Ideas to Action:

Independent research for global prosperity



Close-up photo of hands holding Mexican pesos. Adobe Stock.
January 14, 2020

The Puzzle of Financial Inclusion in Mexico: A Closeable Gap?

Financial inclusion is a fundamental pillar of development. But Mexico poses a conundrum. In many respects it has been successful at growing its economy and integrating with global markets. Yet among its peers in Latin America, Mexico is the worst-performing at financial inclusion relative to its income; at 36.9%, its rate of inclusion only surpasses three other countries regionally—all with much lower per capita incomes.

Cover of Working Paper 467
October 23, 2017

Urban Water Disinfection and Mortality Decline in Developing Countries - Working Paper 467

We analyzed a large-scale municipal water disinfection program in Mexico in 1991 that rapidly increased access to chlorinated water. Our results suggest that childhood diarrheal disease mortality in Mexico would have declined by 86 percent if all municipalities had good quality infrastructure—a decline consistent with historical experience.

Sonia R. Bhalotra , Alberto Diaz-Cayeros , Grant Miller , Alfonso Miranda and Atheendar S. Venkataramani
April 3, 2017

Immigration Restrictions as Active Labor Market Policy: Evidence from the Mexican Bracero Exclusion - Working Paper 451

We study a natural experiment that excluded almost half a million Mexican ‘bracero’ seasonal agricultural workers from the United States, with the stated goal of raising wages and employment for domestic farm workers. We reject the wage effect of bracero exclusion required by the model in the absence of induced technical change, and fail to reject the hypothesis that exclusion had no effect on US agricultural wages or employment. Important mechanisms for this result include both adoption of less labor-intensive technologies and shifts in crop mix.
Shared Border, Shared Future report cover
September 13, 2016

Shared Border, Shared Future: A Blueprint to Regulate US-Mexico Labor Mobility

Mexico and the United States have lacked a bilateral agreement to regulate cross-border labor mobility since 1965. Since that time, unlawful migration from Mexico to the US has exploded. To address this challenge, CGD assembled a group of leaders from both countries and with diverse political affiliations—from backgrounds in national security, labor unions, law, economics, business, and diplomacy—to recommend how to move forward. The result is a new blueprint for a bilateral agreement that is designed to end unlawful migration, promote the interests of US and Mexican workers, and uphold the rule of law.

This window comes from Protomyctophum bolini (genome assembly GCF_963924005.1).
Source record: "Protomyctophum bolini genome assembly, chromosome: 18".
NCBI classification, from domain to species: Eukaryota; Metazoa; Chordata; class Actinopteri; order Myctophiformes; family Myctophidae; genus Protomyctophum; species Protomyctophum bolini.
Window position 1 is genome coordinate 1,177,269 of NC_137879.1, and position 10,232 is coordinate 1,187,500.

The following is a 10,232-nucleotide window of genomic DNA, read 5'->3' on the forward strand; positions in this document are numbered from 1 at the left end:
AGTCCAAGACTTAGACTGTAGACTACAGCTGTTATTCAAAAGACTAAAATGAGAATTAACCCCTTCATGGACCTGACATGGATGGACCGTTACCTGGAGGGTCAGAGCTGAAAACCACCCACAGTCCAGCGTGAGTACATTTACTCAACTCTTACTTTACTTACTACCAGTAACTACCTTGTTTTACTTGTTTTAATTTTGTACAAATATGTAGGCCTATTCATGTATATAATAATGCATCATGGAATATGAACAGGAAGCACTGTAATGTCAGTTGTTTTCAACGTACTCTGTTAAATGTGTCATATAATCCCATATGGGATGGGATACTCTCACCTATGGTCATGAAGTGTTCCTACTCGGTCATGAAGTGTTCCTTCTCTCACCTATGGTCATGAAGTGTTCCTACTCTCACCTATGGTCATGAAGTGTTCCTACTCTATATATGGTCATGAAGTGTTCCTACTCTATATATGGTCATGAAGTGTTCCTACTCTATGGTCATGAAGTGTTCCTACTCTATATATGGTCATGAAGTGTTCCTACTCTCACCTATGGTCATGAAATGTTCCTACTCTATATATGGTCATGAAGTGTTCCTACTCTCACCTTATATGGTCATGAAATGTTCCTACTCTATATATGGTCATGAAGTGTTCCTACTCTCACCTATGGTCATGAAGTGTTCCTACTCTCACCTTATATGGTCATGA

Unauthorized Mexican Workers in the United States: Recent Inflows and Possible Future Scenarios
September 12, 2016

Unauthorized Mexican Workers in the United States: Recent Inflows and Possible Future Scenarios - Working Paper 436

The U.S. economy has long relied on immigrant workers, many of them unauthorized, yet estimates of the inflow of unauthorized workers and the determinants of that inflow are hard to come by. This paper provides estimates of the number of newly arriving unauthorized workers from Mexico, the principal source of unauthorized immigrants to the United States, and examines how the inflow is related to U.S. and Mexico economic conditions. Our estimates suggest that annual inflows of unauthorized workers averaged about 170,000 during 1996-2014 but were much higher before the economic downturn that began in 2007. Labor market conditions in the U.S. and Mexico play key roles in this migrant flow. The models estimated here predict that annual unauthorized inflows from Mexico will be about 100,000 in the future if recent economic conditions persist, and higher if the U.S. economy booms or the Mexican economy weakens.

May 15, 2013

The Effect of Foreign Labor on Native Employment: A Job-Specific Approach and Application to North Carolina Farms - Working Paper 326

Using data collected by the North Carolina Growers’ Association (NCGA), the leading employer of workers with H-2 visas, Michael Clemens shows that foreign workers have almost no direct effect on the employment prospects of US workers in H-2 occupations. Instead, they actually a large and positive indirect effect on US employment by contributing to North Carolina’s economy.

April 11, 2013

Temporary Work Visas: A Four-Way Win for the Middle Class, Low-Skill Workers, Border Security, and Migrants

The US economy needs low-skill workers now more than ever, and that requires a legal channel for the large-scale, employment-based entry of low-skill workers. The alternative is what the country has now: a giant black market in unauthorized labor that hinders job creation and harms border security. A legal time-bound labor-access program could benefit the American middle class and low-skill workers, improve US border security, and create opportunities for foreign workers.